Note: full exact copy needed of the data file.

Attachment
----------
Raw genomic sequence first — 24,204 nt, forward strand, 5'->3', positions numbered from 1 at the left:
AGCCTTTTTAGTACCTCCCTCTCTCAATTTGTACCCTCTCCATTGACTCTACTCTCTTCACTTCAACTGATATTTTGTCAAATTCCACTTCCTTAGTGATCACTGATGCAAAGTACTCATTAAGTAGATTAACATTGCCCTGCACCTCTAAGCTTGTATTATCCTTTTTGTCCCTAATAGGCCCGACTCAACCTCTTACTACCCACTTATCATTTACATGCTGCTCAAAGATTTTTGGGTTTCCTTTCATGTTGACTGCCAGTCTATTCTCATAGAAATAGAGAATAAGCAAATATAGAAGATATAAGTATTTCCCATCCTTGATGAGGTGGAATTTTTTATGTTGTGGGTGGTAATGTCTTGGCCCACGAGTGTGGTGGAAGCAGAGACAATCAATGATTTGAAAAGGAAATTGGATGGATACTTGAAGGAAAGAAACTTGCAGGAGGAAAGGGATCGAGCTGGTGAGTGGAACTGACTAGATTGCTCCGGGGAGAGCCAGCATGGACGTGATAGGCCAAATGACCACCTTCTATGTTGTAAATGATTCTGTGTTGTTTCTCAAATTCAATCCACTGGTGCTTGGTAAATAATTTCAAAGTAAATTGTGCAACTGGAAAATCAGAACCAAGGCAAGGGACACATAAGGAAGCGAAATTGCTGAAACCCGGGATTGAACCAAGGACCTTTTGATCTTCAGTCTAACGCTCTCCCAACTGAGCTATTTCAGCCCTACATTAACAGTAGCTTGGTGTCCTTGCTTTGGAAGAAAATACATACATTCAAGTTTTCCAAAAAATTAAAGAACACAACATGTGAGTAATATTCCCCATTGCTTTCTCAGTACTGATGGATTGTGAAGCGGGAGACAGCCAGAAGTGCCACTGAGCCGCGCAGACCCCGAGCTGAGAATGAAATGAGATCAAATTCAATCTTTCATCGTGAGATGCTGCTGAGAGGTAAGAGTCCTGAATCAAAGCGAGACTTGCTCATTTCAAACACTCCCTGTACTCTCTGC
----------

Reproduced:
Raw genomic sequence first — 24,204 nt, forward strand, 5'->3', positions numbered from 1 at the left:
AGCCTTTTTAGTACCTCCCTCTCTCAATTTGTACCCTCTCCATTGACTCTACTCTCTTCACTTCAACTGATATTTTGTCAAATTCCACTTCCTTAGTGATCACTGATGCAAAGTACTCATTAAGTAGATTAACATTGCCCTGCACCTCTAAGCTTGTATTATCCTTTTTGTCCCTAATAGGCCCGACTCAACCTCTTACTACCCACTTATCATTTACATGCTGCTCAAAGATTTTTGGGTTTCCTTTCATGTTGACTGCCAGTCTATTCTCATAGAAATAGAGAATAAGCAAATATAGAAGATATAAGTATTTCCCATCCTTGATGAGGTGGAATTTTTTATGTTGTGGGTGGTAATGTCTTGGCCCACGAGTGTGGTGGAAGCAGAGACAATCAATGATTTGAAAAGGAAATTGGATGGATACTTGAAGGAAAGAAACTTGCAGGAGGAAAGGGATCGAGCTGGTGAGTGGAACTGACTAGATTGCTCCGGGGAGAGCCAGCATGGACGTGATAGGCCAAATGACCACCTTCTATGTTGTAAATGATTCTGTGTTGTTTCTCAAATTCAATCCACTGGTGCTTGGTAAATAATTTCAAAGTAAATTGTGCAACTGGAAAATCAGAACCAAGGCAAGGGACACATAAGGAAGCGAAATTGCTGAAACCCGGGATTGAACCAAGGACCTTTTGATCTTCAGTCTAACGCTCTCCCAACTGAGCTATTTCAGCCCTACATTAACAGTAGCTTGGTGTCCTTGCTTTGGAAGAAAATACATACATTCAAGTTTTCCAAAAAATTAAAGAACACAACATGTGAGTAATATTCCCCATTGCTTTCTCAGTACTGATGGATTGTGAAGCGGGAGACAGCCAGAAGTGCCACTGAGCCGCGCAGACCCCGAGCTGAGAATGAAATGAGATCAAATTCAATCTTTCATCGTGAGATGCTGCTGAGAGGTAAGAGTCCTGAATCAAAGCGAGACTTGCTCATTTCAAACACTCCCTGTACTCTCTGC